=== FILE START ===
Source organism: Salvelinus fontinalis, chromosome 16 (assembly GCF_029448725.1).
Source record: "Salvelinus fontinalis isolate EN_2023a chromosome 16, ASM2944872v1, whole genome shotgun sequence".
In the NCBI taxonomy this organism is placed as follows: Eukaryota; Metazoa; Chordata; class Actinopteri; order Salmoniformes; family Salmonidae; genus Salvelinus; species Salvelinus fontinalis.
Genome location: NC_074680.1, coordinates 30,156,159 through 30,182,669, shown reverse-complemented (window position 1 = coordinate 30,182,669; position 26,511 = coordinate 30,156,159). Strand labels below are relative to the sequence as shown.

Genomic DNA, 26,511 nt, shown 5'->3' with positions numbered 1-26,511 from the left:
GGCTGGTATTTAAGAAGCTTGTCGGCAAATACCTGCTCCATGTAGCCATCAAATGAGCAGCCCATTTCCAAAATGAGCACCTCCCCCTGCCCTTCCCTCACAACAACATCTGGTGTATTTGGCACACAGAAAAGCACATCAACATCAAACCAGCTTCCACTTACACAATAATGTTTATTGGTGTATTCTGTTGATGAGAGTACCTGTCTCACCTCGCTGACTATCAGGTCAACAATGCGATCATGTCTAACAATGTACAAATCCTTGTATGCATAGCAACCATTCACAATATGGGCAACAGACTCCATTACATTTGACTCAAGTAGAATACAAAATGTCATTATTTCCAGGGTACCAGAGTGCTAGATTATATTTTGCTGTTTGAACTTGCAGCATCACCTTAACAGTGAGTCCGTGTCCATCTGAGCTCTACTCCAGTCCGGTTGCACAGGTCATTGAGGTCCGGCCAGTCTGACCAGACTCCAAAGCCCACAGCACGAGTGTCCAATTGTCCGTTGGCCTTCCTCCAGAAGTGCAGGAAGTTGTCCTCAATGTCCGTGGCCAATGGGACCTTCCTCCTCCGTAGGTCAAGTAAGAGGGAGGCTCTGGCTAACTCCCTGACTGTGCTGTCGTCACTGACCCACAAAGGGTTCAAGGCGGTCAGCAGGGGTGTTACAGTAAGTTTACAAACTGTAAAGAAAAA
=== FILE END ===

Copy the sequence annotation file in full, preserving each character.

Source organism: Salvelinus fontinalis, chromosome 16 (assembly GCF_029448725.1).
Source record: "Salvelinus fontinalis isolate EN_2023a chromosome 16, ASM2944872v1, whole genome shotgun sequence".
In the NCBI taxonomy this organism is placed as follows: Eukaryota; Metazoa; Chordata; class Actinopteri; order Salmoniformes; family Salmonidae; genus Salvelinus; species Salvelinus fontinalis.
Genome location: NC_074680.1, coordinates 30,156,159 through 30,182,669, shown reverse-complemented (window position 1 = coordinate 30,182,669; position 26,511 = coordinate 30,156,159). Strand labels below are relative to the sequence as shown.

Genomic DNA, 26,511 nt, shown 5'->3' with positions numbered 1-26,511 from the left:
GGCTGGTATTTAAGAAGCTTGTCGGCAAATACCTGCTCCATGTAGCCATCAAATGAGCAGCCCATTTCCAAAATGAGCACCTCCCCCTGCCCTTCCCTCACAACAACATCTGGTGTATTTGGCACACAGAAAAGCACATCAACATCAAACCAGCTTCCACTTACACAATAATGTTTATTGGTGTATTCTGTTGATGAGAGTACCTGTCTCACCTCGCTGACTATCAGGTCAACAATGCGATCATGTCTAACAATGTACAAATCCTTGTATGCATAGCAACCATTCACAATATGGGCAACAGACTCCATTACATTTGACTCAAGTAGAATACAAAATGTCATTATTTCCAGGGTACCAGAGTGCTAGATTATATTTTGCTGTTTGAACTTGCAGCATCACCTTAACAGTGAGTCCGTGTCCATCTGAGCTCTACTCCAGTCCGGTTGCACAGGTCATTGAGGTCCGGCCAGTCTGACCAGACTCCAAAGCCCACAGCACGAGTGTCCAATTGTCCGTTGGCCTTCCTCCAGAAGTGCAGGAAGTTGTCCTCAATGTCCGTGGCCAATGGGACCTTCCTCCTCCGTAGGTCAAGTAAGAGGGAGGCTCTGGCTAACTCCCTGACTGTGCTGTCGTCACTGACCCACAAAGGGTTCAAGGCGGTCAGCAGGGGTGTTACAGTAAGTTTACAAACTGTAAAGAAAAA